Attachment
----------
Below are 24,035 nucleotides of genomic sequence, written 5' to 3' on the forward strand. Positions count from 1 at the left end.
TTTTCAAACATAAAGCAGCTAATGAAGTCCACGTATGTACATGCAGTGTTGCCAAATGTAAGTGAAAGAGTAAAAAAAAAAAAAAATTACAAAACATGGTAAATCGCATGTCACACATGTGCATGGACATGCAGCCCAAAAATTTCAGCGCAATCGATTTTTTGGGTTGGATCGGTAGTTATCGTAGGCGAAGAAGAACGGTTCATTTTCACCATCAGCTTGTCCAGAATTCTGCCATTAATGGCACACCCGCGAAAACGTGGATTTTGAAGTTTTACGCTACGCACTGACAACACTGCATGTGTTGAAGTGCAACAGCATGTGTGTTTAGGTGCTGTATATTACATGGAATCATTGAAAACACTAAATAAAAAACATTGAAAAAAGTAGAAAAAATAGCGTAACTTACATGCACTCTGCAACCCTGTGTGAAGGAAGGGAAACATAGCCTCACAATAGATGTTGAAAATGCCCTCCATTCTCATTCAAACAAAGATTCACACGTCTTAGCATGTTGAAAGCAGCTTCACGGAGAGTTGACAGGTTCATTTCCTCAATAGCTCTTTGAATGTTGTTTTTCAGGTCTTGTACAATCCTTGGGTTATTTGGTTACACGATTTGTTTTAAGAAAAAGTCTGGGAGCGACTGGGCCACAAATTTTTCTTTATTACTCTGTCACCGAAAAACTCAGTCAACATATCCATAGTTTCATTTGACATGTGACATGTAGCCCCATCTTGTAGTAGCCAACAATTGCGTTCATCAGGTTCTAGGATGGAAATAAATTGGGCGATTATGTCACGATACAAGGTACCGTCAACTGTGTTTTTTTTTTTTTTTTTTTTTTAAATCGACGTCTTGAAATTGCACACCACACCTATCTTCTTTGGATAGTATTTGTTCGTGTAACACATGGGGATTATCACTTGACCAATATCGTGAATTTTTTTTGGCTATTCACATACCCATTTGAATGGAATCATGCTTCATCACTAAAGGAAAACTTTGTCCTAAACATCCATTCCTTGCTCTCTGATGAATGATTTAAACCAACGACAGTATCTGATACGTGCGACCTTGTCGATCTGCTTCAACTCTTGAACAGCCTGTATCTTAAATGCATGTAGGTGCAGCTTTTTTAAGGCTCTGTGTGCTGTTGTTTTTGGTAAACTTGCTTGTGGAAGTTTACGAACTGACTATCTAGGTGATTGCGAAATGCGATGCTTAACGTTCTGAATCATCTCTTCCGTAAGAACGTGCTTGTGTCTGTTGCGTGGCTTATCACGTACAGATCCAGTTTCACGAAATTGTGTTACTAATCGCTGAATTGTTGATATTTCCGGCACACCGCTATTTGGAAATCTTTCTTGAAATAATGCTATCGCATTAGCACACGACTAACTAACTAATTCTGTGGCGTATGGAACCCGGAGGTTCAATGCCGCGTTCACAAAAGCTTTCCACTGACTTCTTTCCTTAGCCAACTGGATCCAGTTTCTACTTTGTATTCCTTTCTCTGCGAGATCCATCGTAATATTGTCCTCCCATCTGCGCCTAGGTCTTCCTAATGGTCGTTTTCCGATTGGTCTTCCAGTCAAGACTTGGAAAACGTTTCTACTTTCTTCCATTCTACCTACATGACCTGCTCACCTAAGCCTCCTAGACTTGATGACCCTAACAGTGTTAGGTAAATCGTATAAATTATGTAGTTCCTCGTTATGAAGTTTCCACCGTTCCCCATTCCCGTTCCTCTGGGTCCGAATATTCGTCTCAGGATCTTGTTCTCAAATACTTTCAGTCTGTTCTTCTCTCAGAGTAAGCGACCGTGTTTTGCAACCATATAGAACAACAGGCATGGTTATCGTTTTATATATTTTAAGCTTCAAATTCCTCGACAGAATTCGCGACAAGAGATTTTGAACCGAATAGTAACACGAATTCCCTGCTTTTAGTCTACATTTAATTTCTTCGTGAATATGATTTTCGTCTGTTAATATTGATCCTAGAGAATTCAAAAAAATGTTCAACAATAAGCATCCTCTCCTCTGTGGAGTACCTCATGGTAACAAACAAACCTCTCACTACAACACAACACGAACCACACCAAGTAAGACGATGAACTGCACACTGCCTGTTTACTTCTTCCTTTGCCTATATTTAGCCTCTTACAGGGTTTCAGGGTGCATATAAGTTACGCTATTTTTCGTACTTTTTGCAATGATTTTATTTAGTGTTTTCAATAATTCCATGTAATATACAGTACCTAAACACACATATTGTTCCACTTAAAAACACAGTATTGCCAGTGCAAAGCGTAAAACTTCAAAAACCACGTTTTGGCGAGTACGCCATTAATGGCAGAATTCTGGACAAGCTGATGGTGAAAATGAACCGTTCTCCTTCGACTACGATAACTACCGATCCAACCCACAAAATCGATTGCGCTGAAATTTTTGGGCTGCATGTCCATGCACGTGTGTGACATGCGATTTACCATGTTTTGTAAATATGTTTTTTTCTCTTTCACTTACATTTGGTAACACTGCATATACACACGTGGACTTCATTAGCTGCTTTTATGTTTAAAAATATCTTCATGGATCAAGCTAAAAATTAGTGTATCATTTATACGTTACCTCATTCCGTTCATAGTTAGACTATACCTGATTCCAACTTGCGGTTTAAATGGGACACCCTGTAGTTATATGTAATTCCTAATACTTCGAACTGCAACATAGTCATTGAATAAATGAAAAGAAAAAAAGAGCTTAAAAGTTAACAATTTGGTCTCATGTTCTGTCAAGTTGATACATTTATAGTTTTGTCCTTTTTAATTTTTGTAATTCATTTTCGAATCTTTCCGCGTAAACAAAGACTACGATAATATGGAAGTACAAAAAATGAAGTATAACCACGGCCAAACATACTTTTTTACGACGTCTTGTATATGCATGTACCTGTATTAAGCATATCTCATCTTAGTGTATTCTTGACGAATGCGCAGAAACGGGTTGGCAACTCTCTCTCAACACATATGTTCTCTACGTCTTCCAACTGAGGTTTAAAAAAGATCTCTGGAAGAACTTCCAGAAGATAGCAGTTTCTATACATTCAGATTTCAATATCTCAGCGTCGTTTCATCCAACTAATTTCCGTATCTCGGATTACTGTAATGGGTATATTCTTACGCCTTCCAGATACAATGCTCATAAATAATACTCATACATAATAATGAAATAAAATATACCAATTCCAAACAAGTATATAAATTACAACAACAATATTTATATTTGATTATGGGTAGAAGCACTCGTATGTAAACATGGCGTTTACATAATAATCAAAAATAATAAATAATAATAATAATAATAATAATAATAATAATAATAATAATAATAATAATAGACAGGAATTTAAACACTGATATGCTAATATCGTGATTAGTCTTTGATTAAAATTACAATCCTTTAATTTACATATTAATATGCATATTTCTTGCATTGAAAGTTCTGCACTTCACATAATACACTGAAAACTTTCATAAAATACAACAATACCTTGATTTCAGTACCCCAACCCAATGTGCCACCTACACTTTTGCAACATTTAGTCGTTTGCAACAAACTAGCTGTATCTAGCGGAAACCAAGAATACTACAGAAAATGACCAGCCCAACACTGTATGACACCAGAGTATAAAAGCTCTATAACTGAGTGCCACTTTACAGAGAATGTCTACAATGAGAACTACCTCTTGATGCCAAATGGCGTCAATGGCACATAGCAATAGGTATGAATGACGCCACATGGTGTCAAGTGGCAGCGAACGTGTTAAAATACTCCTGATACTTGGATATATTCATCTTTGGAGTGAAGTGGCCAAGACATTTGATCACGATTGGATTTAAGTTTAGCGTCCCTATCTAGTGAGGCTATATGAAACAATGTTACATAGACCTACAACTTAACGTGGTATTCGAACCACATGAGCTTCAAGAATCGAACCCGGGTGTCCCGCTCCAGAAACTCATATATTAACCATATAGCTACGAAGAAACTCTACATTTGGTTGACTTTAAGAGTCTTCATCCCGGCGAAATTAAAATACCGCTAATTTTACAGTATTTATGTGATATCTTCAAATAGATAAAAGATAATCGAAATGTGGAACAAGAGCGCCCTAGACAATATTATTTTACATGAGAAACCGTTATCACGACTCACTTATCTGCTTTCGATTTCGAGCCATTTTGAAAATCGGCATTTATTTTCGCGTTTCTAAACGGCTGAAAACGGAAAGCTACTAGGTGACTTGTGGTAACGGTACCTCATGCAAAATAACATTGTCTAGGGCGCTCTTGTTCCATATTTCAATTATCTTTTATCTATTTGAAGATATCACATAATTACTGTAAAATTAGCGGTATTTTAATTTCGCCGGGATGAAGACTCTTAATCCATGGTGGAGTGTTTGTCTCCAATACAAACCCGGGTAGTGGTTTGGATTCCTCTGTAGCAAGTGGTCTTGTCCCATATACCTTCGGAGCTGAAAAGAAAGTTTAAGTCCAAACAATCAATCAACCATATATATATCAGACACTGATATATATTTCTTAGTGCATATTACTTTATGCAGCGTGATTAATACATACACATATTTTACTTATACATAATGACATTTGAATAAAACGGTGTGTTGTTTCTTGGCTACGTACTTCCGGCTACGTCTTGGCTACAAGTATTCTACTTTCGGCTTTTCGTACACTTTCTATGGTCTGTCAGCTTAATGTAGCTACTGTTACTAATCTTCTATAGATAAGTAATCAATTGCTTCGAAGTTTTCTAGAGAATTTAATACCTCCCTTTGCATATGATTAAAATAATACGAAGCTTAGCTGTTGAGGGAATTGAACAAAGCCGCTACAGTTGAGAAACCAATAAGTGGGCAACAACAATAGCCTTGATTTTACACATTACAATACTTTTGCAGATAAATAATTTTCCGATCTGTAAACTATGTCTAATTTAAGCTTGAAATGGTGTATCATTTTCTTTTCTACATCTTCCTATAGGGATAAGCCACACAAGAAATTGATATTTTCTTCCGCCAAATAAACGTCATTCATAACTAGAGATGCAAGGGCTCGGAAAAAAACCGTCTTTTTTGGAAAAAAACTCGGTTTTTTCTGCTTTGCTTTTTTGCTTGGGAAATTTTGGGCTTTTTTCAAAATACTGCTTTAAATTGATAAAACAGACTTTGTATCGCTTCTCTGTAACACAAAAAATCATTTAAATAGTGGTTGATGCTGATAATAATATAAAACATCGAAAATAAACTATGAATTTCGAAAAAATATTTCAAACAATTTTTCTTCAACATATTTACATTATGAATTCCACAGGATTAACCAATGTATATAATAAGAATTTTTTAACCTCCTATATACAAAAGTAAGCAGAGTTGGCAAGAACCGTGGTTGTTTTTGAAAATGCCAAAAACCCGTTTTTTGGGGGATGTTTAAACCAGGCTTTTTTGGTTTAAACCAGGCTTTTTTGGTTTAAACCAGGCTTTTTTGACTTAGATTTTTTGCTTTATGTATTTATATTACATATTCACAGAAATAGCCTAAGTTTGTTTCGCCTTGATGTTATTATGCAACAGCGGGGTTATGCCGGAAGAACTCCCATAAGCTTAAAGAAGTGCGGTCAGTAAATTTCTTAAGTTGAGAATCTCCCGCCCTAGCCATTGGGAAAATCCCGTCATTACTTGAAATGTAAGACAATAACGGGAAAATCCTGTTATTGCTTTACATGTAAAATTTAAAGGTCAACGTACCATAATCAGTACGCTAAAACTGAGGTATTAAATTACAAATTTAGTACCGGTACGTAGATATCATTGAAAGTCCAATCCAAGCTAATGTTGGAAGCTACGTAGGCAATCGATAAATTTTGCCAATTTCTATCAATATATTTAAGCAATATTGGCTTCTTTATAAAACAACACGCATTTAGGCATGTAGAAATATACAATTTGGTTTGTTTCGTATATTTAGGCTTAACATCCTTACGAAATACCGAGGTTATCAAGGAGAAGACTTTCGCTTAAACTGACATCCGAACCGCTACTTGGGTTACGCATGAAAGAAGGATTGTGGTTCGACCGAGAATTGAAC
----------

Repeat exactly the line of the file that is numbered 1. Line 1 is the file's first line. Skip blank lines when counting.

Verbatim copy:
Below are 24,035 nucleotides of genomic sequence, written 5' to 3' on the forward strand. Positions count from 1 at the left end.